Adam and Eve hid because they gained knowledge they were naked. Before eating the fruit they didn't know they were naked. They simply covered themselves; they didn't cower or run. They had never been beaten, they simply answered when God soke to them.

People humanize how dogs are. Dogs cower to show submission to the Alpha/master. An Alpha stands it's ground. Dog behaviour doesn't reflect human behaviour at all. I learned that when I inadvertantly taught a dog to be afraid of thunder and other noises, by saying "it's OK" in a gentle voice, People can make dogs crazy by humanizing their behaviour.

The Alpha dog is King, whose every move and expression has a purpose. Guilt is a human trait of conscience that starts with the word "no". Guilt is unrelated to beating, unless one is beaten, which God never did to anyone. Reply

Anonymous Prescott, AR/US February 9, 2011

Being Clothed Great article!
Maybe what separates man from the animal is that we DO clothe ourselves! Perhaps this is the proof that we do have a conscience (Adam and Eve hid when they realized they were naked.)
Perhaps when animals act guilty...like a puppy hiding when he breaks something...it is not so much guilt as fear of being beaten. Reply

C. Lewis Auburn, CA December 28, 2010

stiff-necked" people Comment on "why are we referred to as a "stiff-necked" people? Are we expected to remain that way,... or are we to struggle to gain some flexibility? "

We have no choice but to remain that way to some dgree, since in this world we will not attain to perfection.

However, stiff-necked, in my opinion refers to the inability to pay attention to anyhting but one's own desires. We are born this way, and some never learn to turn our heads toward our Creator.

Yes, we need to work on listening to our Creator, and to be mindful to the needs of others, not just our own penchant to be enamored of ourselves. Reply

Anonymous Hitchcock, Hitchcock, Texas via chabadoutreach.org November 26, 2010

This is a good reference point for each of us, a way to improve ourselves in order to become a better enlightening person enabling us to become all that we can, sharing with others that which is so good that G~d has made to be. Reply

Elazar Green via jewishenrichment.com November 23, 2006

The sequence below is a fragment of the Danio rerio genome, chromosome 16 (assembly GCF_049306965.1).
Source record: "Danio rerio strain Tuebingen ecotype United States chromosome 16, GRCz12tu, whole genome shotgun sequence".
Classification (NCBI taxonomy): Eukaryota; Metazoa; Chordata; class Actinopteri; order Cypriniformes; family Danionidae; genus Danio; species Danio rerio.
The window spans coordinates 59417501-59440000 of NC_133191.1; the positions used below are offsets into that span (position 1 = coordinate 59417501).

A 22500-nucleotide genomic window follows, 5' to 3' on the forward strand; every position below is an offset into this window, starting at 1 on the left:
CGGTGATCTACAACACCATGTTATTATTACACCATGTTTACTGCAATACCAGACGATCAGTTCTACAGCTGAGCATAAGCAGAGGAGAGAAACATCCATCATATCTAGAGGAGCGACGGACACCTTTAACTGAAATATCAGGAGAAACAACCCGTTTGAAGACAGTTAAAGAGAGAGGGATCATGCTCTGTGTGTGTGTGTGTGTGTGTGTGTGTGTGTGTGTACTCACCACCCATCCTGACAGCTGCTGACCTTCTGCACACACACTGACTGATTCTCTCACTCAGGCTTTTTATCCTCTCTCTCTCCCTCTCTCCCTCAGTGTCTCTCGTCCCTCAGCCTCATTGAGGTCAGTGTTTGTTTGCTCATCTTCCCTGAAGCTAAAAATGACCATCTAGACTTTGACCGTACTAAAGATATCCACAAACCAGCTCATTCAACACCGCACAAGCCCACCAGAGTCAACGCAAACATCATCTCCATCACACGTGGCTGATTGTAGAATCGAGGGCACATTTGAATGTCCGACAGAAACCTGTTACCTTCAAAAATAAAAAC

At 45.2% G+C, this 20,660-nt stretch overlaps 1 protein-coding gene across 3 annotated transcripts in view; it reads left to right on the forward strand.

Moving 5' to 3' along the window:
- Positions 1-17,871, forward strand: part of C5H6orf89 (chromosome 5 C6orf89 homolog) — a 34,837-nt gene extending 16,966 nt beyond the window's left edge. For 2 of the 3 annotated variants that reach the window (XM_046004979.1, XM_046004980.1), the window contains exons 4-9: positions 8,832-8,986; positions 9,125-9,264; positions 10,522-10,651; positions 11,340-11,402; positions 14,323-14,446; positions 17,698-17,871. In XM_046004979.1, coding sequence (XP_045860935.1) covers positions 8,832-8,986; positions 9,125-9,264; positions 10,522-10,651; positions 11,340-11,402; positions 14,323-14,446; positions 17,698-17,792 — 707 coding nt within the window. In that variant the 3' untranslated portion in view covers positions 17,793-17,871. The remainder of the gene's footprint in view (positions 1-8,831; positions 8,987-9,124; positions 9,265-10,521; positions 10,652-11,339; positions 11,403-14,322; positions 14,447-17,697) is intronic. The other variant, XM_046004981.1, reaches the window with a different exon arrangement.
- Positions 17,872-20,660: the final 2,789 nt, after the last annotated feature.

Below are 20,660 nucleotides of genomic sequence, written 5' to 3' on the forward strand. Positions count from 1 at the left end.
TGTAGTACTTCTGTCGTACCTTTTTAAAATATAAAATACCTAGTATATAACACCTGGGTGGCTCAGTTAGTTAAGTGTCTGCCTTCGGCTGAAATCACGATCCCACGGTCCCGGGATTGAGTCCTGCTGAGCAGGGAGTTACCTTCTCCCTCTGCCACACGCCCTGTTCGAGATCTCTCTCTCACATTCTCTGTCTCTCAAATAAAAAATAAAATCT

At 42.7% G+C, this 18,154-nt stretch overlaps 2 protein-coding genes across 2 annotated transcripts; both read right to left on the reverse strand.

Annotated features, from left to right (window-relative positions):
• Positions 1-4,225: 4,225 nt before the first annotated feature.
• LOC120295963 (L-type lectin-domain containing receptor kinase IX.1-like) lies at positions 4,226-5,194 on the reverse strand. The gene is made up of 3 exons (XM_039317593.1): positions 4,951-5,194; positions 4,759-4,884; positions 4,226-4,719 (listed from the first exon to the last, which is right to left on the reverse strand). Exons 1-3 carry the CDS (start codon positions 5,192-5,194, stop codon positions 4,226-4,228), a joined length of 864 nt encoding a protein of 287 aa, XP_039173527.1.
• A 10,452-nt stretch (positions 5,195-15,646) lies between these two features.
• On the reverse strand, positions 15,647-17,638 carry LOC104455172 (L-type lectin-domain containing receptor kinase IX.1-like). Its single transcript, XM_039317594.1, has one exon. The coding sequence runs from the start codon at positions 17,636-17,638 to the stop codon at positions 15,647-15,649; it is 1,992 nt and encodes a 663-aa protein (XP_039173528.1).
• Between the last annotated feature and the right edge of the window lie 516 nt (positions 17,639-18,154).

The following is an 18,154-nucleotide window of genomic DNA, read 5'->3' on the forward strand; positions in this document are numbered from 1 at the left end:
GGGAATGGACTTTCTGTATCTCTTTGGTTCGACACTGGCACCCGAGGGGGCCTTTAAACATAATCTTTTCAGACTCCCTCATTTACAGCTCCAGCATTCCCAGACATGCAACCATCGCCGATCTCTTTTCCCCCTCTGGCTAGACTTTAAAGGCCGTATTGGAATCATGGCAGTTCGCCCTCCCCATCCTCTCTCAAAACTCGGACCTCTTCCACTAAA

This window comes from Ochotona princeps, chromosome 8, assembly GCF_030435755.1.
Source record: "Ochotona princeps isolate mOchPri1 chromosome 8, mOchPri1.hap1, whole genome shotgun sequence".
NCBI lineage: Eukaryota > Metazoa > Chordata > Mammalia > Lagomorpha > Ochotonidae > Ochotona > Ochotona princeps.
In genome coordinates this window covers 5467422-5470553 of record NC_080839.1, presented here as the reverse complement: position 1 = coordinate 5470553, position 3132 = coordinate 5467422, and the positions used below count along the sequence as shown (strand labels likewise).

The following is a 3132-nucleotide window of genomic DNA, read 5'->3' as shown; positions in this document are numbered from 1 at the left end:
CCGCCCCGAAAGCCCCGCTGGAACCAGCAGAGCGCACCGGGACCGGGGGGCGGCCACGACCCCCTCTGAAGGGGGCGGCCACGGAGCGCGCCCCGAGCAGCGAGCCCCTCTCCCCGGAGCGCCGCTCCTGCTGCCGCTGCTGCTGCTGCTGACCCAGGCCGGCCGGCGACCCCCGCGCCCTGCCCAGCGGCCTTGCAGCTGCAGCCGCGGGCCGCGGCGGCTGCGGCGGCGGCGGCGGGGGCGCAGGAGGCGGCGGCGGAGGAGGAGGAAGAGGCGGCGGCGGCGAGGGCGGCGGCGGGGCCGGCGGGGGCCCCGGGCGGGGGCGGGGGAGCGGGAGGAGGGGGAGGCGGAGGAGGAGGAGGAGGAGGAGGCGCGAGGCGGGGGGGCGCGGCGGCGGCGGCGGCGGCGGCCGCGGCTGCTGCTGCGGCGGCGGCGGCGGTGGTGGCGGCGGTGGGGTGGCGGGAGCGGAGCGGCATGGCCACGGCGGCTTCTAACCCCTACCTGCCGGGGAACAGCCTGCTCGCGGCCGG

I think the point of this article is about the spiritual garments that we can dress ourselves with, naked ape comment not withstanding.

In regards to "stiff necked" - I will have to think about it for a while, but my initial thoughts are 1) stiff necked can be a good thing, in which case we should capitalize on it 2) when its a bad thing, we should strive to change our nature to "gain some flexibility". Reply

Anonymous via jewishenrichment.com November 17, 2006


I believe that "naked" refers to a relative lack of hair compared to other members of the ape family.

Even if we appear externally insufficient, we may be internally endowed with a special fire/spark to keep us warm - or beyond. It's also possible that in a warmer climate we were able to maintain a temperature within normal limits while being more physically (and mentally) active.

As we may too soon find out, though we may complain about being cold, avoiding overheating ("the fire") may be a more difficult discomfort - cooling requires... well, I'll have to think about that for a while.

Any thoughts on why are we referred to as a "stiff-necked" people? Are we expected to remain that way,... or are we to struggle to gain some flexibility? Reply

Chaim B. A. Plano, TX via chabadplano.org December 23, 2005

Yanki did it again. You take lofty concepts and bring them to life in a practical form. Awesome. Thank you, Reply

This page in other languages